Fearless is not just the story of Adam Brown, but of parents who would not give up on their son: a girlfriend turned wife who would stubbornly stayed beside her husband to battle his demons; and friends who stood by their friend.

As a reader who has not served in the military, this book brings out the sacrifices made by those who serve in our armed forces and their families who give up so much.  Just this week a high school classmate of mine welcomed home her husband from a year’s deployment out of the country.  This book brings into greater clarity what it means for both solider and family as these missions separate husbands, wives and children.

Fearless shows not only the heroic side of Adam Brown, but also the real struggles he faced through his life.  It is an inspiring read and challenges the reader to overcome whatever obstacles he/she may face.  Adam’s faith is on prominent display throughout the book and reveals the important role his walk with Jesus played in his life.

All I can really say is to read the book.  Fearless is a powerful story of family, faith and service to country.

(I received this book from WaterBrook Multnomah in exchange for my review.)

Clothes to Ghana and Kosovo

Last weekend a group of 17 students and adults from our church went to Florence, KY, to partner with Master Provisions and sort and pack clothes that will eventually end up in Ghana and Kosovo.

We have been privileged to be associated with this ministry for the past 7-8 years.  It has been great seeing how God has grown this ministry.  In our previous trips, we went to whatever warehouse space Master Provisions was given to use.  Now, through a series of events that God put together, the ministry now has their own warehouse and office space.  An added bonus is that we were the first group to stay there!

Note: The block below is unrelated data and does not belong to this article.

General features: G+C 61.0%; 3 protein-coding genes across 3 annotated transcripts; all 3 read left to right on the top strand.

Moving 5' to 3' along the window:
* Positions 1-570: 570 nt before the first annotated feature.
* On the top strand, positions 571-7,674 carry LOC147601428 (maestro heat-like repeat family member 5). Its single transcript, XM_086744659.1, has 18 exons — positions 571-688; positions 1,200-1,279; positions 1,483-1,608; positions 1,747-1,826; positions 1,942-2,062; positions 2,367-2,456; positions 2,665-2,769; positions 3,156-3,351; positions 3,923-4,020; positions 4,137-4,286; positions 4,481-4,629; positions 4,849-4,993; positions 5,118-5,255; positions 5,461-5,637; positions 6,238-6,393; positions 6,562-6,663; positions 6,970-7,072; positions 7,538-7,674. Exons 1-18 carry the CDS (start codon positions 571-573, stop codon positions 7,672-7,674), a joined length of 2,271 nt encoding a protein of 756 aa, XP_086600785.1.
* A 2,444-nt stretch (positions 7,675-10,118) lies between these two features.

During the time we were there, we unloaded bags, sorted clothes for both warm and cold climates, packed bags for both countries and emptied one semi trailer by moving bags to another trailer.  The semi trailer we emptied was leaving for Michigan to pick up more clothes.

Master Provisions takes the excess we have in the US and sends it to countries in need to not only provide clothing, but also fund kingdom work and share the good news of Jesus.  Our group worked hard (most of the time), but was blessed to be a part of the bigger work God is doing through that ministry.

Check out what Master Provisions is doing by visiting their website and reading the latest newsletter.